How to Get into a Pickup Basketball Game
Whether you’re hitting the gym or a local playground court, pickup basketball is an entirely different beast from the officiated game. Players new to pickup tend to have lots of questions that need answering before they lace up. Who calls fouls? Is it cool to talk trash? Is shirts and skins still a thing?
To answer these questions, we turned to former college and semipro guard LaVar Merrell. Now a trainer at the East Bank Club—where none other than President Obama played on Election Day in 2008—Merrell gave us some tips on how to get the most out of your next pickup run. Turns out learning pickup basketball rules is easy enough—the etiquette is another story.
Be Proactive About Getting Into a Game
First things first. Sporting the latest shoes isn’t enough to get you into a game. When it comes to pickup basketball, a lot of guys will try to dress to impress, but that tends to backfire. "Whether you're wearing Jordans or Adidas or Nikes,” Merrell says, “we know some of those guys are just overcompensating because they're not that good.” So if you shouldn’t wear the latest, priciest gear, what should you do if you want to get into a game? Merrell's approach is simple: ask.
“All you can say is, ‘Hey man, do you have five? Can I play with you?’ Try to get in as soon as you can.”
Trainer and former semipro guard LaVar Merrell
Call Your Own Fouls, or Nobody Else Will
In pickup basketball, fouls can sometimes become a point of contention. The total lack of refs can make things a little confusing. Luckily, Merrell’s advice is unambiguous: "The offensive player always calls fouls." Some defenders will own up to fouling, but you shouldn't bank on it, especially if the contact is relatively light. Just try to keep a cool head and remember that flopping is no way to win friends and influence people. It’s good to remember that "a slight bump is not a foul,” and you might get looked at the wrong way if you keep calling it as such.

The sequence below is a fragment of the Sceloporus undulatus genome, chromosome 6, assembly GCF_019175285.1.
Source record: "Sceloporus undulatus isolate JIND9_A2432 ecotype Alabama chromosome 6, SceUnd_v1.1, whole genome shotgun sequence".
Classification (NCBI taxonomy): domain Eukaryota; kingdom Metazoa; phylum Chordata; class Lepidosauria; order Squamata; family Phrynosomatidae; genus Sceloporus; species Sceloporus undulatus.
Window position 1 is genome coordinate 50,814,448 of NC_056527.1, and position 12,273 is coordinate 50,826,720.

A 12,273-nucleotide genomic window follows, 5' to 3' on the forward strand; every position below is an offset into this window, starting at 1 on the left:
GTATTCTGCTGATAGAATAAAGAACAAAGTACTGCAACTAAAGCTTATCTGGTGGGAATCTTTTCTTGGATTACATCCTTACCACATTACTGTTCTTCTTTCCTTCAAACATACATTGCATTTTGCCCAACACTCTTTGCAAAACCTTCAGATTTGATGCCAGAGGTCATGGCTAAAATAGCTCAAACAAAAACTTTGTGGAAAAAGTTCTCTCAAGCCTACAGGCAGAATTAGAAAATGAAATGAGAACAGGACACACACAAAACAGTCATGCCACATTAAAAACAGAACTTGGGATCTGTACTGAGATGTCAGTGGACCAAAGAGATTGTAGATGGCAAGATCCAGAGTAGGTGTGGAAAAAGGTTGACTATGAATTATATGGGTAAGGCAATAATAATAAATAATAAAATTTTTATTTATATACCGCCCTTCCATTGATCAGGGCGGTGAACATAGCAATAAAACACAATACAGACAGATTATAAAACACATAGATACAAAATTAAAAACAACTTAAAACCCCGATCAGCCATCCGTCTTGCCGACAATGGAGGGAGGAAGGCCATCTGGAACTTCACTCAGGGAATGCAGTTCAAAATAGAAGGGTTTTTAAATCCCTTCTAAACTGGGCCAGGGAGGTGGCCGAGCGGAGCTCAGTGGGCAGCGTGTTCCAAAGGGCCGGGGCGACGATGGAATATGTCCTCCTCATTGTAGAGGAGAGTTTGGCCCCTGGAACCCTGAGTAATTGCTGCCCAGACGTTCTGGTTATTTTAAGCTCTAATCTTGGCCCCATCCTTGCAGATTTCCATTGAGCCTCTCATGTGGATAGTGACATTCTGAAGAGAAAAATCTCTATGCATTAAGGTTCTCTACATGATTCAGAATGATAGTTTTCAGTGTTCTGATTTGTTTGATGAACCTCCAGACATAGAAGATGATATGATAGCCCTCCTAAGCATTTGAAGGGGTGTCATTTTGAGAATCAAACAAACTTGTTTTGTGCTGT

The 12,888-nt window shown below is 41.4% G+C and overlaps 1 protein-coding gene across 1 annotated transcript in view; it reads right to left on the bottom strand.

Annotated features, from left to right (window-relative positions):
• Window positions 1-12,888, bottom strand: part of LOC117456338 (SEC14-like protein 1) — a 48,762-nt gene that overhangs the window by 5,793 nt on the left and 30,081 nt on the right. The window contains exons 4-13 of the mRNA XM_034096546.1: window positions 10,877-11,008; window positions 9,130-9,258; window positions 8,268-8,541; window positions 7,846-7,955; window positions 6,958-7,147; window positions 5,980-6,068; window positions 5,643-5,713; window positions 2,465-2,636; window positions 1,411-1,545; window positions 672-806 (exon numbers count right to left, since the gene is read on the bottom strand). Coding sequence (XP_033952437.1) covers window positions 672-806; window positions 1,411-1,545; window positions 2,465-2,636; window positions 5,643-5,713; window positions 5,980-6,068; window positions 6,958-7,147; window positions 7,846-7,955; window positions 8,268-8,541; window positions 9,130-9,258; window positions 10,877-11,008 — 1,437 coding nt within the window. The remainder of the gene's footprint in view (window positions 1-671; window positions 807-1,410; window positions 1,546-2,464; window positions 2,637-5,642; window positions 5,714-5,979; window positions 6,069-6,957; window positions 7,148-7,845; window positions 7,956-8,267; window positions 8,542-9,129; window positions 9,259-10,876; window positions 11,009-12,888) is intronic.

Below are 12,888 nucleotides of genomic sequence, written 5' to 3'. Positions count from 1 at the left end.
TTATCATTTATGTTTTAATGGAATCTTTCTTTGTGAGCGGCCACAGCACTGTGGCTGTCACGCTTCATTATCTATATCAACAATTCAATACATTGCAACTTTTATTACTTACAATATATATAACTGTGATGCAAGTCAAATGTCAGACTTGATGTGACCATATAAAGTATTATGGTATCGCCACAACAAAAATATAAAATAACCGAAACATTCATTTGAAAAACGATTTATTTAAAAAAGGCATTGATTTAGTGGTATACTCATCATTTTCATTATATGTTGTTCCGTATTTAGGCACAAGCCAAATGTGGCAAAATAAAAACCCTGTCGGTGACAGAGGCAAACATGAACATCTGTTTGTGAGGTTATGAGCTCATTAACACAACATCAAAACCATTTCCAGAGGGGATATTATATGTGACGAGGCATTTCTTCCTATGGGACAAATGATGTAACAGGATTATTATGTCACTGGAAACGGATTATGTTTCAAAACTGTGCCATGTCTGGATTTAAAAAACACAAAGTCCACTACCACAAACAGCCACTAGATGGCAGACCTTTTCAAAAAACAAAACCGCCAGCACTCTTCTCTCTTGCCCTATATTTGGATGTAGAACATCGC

Know Your Skills (and Your Limitations)
Merrell advises all pickup basketball players to know their role on the court. "Stick to what you're good at," he says. If you know you can hit inside shots, don't stray far from the basket on offense. Still working on your three-pointer? Save the practice for when you're not in a game.
If You’re Hogging the Ball, Make Up for It
Nobody likes a ball hog, but your teammates should be fine with you jacking up lots of shots—as long as you make them. "If other people can vouch for you and you're a true scorer, then [it's OK to hog it]," Merrell says. But if you find yourself taking the lion's share of shots, be ready to make up for it elsewhere. You should be "getting rebounds, blocking shots, [and] at least playing some good defense.”
“If you find yourself taking the lion's share of shots, be ready to make up for it elsewhere, getting rebounds, blocking shots, [and] at least playing some good defense.”
Trash Talk Isn’t Just Allowed—It’s Part of the Game
If the player you're guarding scores a few in a row on you, don't be surprised to hear about it. Trash talk is part of what makes pickup basketball fun. "Trash talking is OK as long as it doesn't get personal," Merrell says, adding that anything said on the court stays there and shouldn't be taken to heart.
This Isn’t the NBA, So Relax and Have Some Fun
A good teammate plays tough defense, moves without the ball, and looks to make the pass, but don't get too wrapped up in your LeBron impression. Remember, this isn’t Game 7 of the Finals. As Merrell puts it, "At the end of the day, everybody's just playing for fun.”